As I’ve written before, a cost-effective way to self-publish your book is to get it printed through a company called Lightning Source, Inc. (http://www.lightningsource.com) or LSI for short. Although many other printers use the same type of short-run printing technology to print books only when they are ordered, no other company has the distribution advantage Lightning Source does. LSI is owned by Ingram, so when you sign up with LSI, you get access to a large distribution network. Getting your book into the Ingram database via LSI makes it available to leading distributors such as Ingram, Baker & Taylor, Barnes & Noble, Amazon.com and many others. What that means is that bookstores and even libraries can get your book.
LSI serves both large and small publishers, but one key thing to know is that the company prefers to work with businesses, not authors. As a publisher, you make business decisions about your books like setting the retail price, wholesale discounts, and return policies. Most “self publishing” or “POD” author service companies like iUniverse or Lulu act as a middleman between you and LSI, which means you have less control over these issues. Plus, you will pay more per book than if you go directly to LSI as a publisher in your own right.
If you already are an entrepreneur with a business, it is easy to get set up with LSI. To have your book distributed through LSI’s wholesale partners, you need to buy ISBNs first because LSI wants to know your ISBN prefix information when you sign up. (You can buy ISBN’s at http://www.bowker.com). As I’ve written before, getting your own ISBNs is a good idea anyway, because then you (not a company like iUniverse) will be the publisher of record.
In addition to the enormous advantage you get from LSI’s distribution network, you also can use LSI to drop-ship your books. For example, I include two of my books as a membership benefit when people join the National Association of Pet Rescue Professionals. When a member signs up, I log into LSI and have my pet books shipped directly to the member. It doesn’t take long, and it means I don’t have to carry inventory. I do have a small stock of books in my office so I can send out review copies or autographed copies, but it’s not like I have 5,000 books gathering dust in my garage.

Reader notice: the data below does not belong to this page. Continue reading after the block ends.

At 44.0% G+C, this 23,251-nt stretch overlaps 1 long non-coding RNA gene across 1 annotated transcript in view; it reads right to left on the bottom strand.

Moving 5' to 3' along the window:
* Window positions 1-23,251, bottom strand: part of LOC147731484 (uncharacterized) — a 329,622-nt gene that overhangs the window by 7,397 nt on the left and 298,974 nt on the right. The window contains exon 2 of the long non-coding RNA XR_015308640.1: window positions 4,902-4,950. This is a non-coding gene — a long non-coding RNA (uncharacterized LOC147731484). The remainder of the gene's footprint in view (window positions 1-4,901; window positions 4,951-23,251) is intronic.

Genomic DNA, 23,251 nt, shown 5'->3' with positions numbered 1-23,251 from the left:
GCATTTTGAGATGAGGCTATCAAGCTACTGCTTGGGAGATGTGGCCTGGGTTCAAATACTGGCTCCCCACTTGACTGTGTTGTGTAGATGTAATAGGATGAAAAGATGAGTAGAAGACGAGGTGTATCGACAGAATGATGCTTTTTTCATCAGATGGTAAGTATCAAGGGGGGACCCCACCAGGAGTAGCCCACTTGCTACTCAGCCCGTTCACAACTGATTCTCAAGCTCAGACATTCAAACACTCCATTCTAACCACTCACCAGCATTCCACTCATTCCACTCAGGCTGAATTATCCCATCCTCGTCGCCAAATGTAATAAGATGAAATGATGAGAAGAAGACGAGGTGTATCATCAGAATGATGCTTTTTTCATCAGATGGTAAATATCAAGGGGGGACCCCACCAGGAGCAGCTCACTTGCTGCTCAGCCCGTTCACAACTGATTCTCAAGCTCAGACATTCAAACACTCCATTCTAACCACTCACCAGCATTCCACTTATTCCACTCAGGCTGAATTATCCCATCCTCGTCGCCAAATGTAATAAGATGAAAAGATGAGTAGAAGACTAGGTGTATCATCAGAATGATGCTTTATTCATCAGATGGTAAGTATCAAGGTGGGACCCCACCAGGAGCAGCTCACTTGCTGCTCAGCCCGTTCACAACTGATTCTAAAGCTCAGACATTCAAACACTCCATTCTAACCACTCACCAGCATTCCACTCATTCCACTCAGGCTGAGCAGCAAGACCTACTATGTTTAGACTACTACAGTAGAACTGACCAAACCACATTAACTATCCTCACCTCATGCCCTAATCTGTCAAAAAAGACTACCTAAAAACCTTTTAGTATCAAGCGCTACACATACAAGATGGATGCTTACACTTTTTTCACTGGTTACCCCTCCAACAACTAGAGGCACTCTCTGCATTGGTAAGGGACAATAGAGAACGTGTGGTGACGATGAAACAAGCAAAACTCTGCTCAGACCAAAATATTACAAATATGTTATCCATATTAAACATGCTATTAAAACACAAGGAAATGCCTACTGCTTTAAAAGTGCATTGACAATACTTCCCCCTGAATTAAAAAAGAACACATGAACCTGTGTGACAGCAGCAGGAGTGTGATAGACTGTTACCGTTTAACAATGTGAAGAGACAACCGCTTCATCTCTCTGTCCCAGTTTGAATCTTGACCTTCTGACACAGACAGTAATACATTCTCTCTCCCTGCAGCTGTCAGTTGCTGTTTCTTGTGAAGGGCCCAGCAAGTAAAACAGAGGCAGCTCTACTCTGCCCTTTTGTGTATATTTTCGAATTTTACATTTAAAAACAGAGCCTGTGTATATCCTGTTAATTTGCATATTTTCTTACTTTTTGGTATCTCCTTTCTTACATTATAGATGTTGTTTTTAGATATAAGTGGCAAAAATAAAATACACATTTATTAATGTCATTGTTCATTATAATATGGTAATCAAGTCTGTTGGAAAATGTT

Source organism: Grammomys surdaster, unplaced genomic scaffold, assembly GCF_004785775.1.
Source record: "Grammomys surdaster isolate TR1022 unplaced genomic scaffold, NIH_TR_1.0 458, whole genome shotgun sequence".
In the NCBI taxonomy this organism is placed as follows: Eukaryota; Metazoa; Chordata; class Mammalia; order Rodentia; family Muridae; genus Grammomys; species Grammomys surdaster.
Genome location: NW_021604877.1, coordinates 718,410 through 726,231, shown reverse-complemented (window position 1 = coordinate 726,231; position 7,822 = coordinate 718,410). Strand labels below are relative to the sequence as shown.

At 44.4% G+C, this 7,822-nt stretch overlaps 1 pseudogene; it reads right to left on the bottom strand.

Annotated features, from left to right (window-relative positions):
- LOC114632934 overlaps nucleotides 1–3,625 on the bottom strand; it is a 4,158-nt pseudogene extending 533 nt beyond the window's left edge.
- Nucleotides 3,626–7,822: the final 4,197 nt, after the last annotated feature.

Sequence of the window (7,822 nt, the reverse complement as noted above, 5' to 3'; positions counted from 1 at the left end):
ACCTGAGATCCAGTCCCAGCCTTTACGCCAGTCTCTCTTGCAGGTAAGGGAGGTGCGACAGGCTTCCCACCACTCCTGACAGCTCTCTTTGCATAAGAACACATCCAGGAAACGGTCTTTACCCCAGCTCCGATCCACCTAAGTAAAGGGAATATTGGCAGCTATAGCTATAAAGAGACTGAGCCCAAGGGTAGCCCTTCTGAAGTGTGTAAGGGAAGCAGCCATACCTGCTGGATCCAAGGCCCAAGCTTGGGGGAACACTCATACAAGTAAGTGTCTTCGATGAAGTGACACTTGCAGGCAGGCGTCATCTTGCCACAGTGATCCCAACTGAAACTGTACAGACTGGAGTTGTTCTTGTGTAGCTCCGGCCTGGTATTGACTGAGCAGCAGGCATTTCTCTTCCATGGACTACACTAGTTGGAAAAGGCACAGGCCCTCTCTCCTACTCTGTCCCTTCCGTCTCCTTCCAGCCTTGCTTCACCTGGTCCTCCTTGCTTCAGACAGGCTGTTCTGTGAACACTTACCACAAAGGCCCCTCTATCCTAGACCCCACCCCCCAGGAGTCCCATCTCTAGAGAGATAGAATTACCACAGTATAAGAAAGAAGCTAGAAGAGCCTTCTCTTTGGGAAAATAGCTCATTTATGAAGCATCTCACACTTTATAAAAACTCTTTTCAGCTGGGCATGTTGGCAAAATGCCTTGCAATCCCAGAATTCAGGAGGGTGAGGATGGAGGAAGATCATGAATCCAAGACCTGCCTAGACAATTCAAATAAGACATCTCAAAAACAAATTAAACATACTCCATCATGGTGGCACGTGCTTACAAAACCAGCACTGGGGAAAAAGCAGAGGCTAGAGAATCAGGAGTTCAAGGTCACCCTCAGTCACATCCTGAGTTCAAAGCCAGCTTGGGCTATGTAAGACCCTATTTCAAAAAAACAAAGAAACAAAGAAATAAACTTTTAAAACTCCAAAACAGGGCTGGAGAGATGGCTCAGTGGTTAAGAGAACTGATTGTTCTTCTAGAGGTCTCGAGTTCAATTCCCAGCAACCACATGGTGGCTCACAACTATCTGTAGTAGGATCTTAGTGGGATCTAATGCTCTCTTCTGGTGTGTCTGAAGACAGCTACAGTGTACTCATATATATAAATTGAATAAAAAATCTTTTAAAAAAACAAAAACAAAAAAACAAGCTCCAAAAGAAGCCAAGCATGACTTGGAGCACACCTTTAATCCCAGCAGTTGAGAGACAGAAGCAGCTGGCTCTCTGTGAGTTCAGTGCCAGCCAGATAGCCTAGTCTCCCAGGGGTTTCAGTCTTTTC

When you work with LSI, they assume you know what you’re doing, so you won’t get a whole lot of handholding. They deal with everyone from huge publishers like Simon & Schuster to small publishers like me who only have a few titles in print. Their system is extremely automated; after you’re signed up as a publisher, you upload your print-ready PDF files into the Web-based system and pay a set up fee.
The good news is that LSI offers a tremendous amount of documentation. The key is to follow their instructions exactly. Be sure to use their cover template generator or the spine-width calculator and read all the information on how to set up your files correctly. For your first few books you’ll want to order a proof too. If you don’t have experience with layout software, graphic design, and creating PDFs, get help.
In the end, you’ll be rewarded with books that can be ordered from online booksellers like Amazon.com and Barnes & Noble, even while you sleep. Talk about passive income!